Thirteen mentees were paired with experienced lawyers from the REACH community, receiving six months of personalised mentoring, two weeks of paid work experience, and access to a series of masterclasses. By partnering with charities and educational institutions, Browne Jacobson ensured that the program reached talented and underrepresented students across the country. Proving an excellent opportunity for those involved to build their CV, grow their professional network, and gain real-world career insights and skills that can contribute to lifelong success.

The results speak for themselves: 54% of the original mentees were offered employment and the firm launched the second year of the program in March 2023 – with a focus on the retention and promotion of Black lawyers. Through initiatives like the REACH Mentoring Programme and partnering with charities, non-Russell Group universities and other educational institutions in communities that are supporting talented and underrepresented students Browne Jacobson is actively shaping a more diverse and inclusive legal profession.

A.F Blakemore: Championing inclusivity

A.F. Blakemore is one of the largest retail and wholesalers in the UK. The company therefore understands that a diverse and inclusive workplace is essential for success – and the organisation is proving its commitment to tackling non-inclusive workplace culture and behaviour head-on.

A.F. Blakemore’s success has been built upon a distinct culture. Focused on positive and friendly relations with colleagues, customers, and the communities they serve, the company takes a zero-tolerance approach to bullying and harassment. Last year the organisation reviewed their Equality, Inclusion & Diversity (EID) and Dignity at Work policies, relaunching them with a series of initiatives to support their commitment to an inclusive and friendly workplace culture.

This included working in partnership with Business in the Community to develop a Race at Work training programme. This has since been rolled out to nearly 500 managers across the business with the purpose of exploring and breaking down barriers that block opportunities for ethnically diverse people. The company has also pledged to take positive action to eliminate any form of discrimination, ensuring equity across all aspects of employment. Race at Work listening groups, in addition to regular listening groups, have also run annually, allowing those in senior positions to hear from ethnically diverse colleagues on their lived experiences within the company, ensure they feel heard by the leadership team and ensure that any concerns are dealt with effectively.

A dedicated confidential bullying, harassment and discrimination reporting line has also been established, which includes a QR code on communications to ensure awareness and accessibility to all colleagues. Any incidents are thoroughly investigated and reported monthly at Board level to ensure transparency and awareness at leadership level, demonstrating commitment to zero tolerance.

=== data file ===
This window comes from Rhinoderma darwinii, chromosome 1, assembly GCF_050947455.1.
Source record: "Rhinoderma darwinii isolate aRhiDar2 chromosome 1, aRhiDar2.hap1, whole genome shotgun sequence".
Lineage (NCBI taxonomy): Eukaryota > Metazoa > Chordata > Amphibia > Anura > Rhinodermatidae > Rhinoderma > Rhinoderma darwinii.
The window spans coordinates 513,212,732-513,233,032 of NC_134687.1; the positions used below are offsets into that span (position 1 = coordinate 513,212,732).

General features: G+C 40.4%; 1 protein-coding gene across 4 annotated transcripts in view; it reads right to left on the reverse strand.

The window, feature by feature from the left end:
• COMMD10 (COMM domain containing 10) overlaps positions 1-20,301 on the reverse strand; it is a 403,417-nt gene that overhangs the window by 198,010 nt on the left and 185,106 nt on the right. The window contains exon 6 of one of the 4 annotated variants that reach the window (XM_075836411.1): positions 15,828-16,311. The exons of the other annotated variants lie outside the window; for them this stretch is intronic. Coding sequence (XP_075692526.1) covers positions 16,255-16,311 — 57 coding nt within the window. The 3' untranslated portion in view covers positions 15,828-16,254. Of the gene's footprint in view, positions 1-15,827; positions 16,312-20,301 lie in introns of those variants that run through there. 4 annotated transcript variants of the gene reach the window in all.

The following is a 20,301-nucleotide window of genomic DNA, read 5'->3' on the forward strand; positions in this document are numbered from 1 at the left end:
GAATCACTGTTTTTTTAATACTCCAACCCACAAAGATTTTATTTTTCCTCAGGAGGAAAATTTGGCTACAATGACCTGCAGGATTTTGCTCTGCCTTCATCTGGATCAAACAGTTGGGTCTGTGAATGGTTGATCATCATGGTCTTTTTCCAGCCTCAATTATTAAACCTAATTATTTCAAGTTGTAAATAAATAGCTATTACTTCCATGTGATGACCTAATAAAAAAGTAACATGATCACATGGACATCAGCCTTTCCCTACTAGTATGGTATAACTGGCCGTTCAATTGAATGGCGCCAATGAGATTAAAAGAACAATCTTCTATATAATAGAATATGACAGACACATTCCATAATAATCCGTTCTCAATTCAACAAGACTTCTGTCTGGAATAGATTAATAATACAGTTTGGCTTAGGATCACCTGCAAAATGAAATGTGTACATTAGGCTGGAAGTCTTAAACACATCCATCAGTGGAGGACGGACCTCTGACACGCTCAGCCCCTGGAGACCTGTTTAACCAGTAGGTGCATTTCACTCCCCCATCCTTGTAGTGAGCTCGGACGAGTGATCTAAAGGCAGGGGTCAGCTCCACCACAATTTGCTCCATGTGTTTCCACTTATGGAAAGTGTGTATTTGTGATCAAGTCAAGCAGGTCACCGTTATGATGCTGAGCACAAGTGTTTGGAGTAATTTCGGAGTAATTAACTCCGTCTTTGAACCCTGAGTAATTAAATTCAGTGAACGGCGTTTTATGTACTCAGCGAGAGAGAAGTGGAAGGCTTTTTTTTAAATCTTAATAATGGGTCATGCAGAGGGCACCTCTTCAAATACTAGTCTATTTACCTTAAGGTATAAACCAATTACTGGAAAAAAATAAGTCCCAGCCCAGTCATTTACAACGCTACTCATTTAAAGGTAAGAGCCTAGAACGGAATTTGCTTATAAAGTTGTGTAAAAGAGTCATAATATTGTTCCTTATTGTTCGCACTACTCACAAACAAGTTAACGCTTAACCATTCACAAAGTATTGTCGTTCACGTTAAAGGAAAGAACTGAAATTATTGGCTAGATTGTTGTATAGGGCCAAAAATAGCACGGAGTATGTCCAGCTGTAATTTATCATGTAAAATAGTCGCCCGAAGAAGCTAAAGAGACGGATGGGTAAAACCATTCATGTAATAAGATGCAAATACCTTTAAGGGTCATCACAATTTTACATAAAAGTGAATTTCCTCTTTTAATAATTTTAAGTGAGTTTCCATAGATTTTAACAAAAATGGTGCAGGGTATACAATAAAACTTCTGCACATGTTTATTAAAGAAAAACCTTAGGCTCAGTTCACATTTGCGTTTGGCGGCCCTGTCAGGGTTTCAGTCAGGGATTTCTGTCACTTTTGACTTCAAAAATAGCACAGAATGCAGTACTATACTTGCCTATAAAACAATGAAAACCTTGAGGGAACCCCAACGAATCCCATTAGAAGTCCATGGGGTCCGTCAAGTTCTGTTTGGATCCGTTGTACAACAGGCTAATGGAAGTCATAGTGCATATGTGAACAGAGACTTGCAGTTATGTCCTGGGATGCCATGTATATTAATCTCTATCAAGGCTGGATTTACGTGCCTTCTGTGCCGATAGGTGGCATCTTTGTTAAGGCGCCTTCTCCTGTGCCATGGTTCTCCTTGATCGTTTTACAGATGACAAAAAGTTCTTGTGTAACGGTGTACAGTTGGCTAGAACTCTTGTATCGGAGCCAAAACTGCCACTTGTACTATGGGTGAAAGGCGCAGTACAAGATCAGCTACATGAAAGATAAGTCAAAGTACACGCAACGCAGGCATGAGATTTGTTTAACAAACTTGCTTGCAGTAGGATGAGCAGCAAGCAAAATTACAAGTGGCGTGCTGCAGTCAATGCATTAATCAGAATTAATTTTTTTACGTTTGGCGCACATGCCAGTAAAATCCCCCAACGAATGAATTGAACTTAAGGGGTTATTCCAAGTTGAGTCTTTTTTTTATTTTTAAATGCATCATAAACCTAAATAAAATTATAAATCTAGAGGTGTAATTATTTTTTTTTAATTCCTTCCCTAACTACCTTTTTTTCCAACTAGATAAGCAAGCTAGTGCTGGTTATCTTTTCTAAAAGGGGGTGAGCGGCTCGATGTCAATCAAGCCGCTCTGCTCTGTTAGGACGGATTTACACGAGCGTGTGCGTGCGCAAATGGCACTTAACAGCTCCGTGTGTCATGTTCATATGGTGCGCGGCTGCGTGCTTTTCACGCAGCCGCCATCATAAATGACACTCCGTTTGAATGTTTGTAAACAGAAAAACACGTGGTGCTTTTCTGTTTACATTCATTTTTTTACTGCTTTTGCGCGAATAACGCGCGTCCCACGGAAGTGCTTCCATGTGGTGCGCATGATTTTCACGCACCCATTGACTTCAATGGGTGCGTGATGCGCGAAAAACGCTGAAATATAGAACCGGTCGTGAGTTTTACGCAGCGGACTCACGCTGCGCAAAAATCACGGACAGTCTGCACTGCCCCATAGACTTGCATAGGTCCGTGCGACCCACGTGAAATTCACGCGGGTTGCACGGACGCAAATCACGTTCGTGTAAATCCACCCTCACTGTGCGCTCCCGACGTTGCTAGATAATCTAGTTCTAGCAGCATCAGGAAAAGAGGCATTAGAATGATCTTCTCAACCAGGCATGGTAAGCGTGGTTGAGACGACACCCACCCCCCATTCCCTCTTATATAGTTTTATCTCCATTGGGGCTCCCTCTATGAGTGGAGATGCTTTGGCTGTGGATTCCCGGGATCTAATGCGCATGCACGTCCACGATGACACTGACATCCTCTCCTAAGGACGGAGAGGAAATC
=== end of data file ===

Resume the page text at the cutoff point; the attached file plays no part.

A.F Blakemore also use the annual Colleague Engagement Survey ‘Your Voice’ to provide them with a measure of what colleagues think and feel in relation to equality, bullying and harassment. 91% of colleagues in the 2022 survey agreed or strongly agreed that ‘people of all backgrounds and identities are valued equally at A. F. Blakemore.’  

National Theatre: ‘Everyone is Welcome’

The Everyone is Welcome statement and surrounding policy were developed as part of the National Theatre’s continuing work around our culture and values and highlights the importance we place on dignity and respect and ensuring that our staff and visitors feel supported if they encounter discriminatory or unacceptable behaviour.

As an organisation we want our building to be somewhere that everyone feels safe to work in regardless of their age, race, gender, sexual orientation or any other personal and/or protected characteristics.

The statement makes clear that whilst everyone is welcome at the National Theatre, everyone must also treat our staff, and other visitors, with care, compassion, dignity and respect, and that discriminatory and intimidatory behaviour have no place here. The policy that goes alongside it makes clear that no member of staff needs to accept negative behaviour from a customer.

To support that, we have trained all customer facing staff to feel empowered to tackle any discriminatory behaviour they might experience, if they feel able to, or to walk away and report it to a manager if they feel unable to. Too often people working in the service industry, particularly young people, feel they have no choice but to accept negative behaviours, especially those that come in the form of micro aggressions, from customers. We are trying to change that message and help them feel able to stand up for themselves.

An important aspect of that is the ‘calling in’ method that we are using. This means that following an incident of unacceptable behaviour, we are explaining to customers how they have offended and what behaviour we would like to see in future so that we can try to bring them on this journey of change with us. It also means that when successful, the staff member can see that by speaking up they are able to positively impact the world, in a way that simply telling someone off and asking them to leave does not do.

As “calling in” takes time and energy, we are keen to ensure that those affected by discrimination do not feel burdened to do all the emotional labour. In situations which they do not want or feel able to tackle, they can simply walk away and report the behaviour to their manager. The hope is that this empowers them to feel in control of the situation and able to decide what they do and don’t want to deal with. Equally by having their managers follow up such situations for them, the hope is that we show that this organisation supports them, they are not alone, and they are safe within our walls.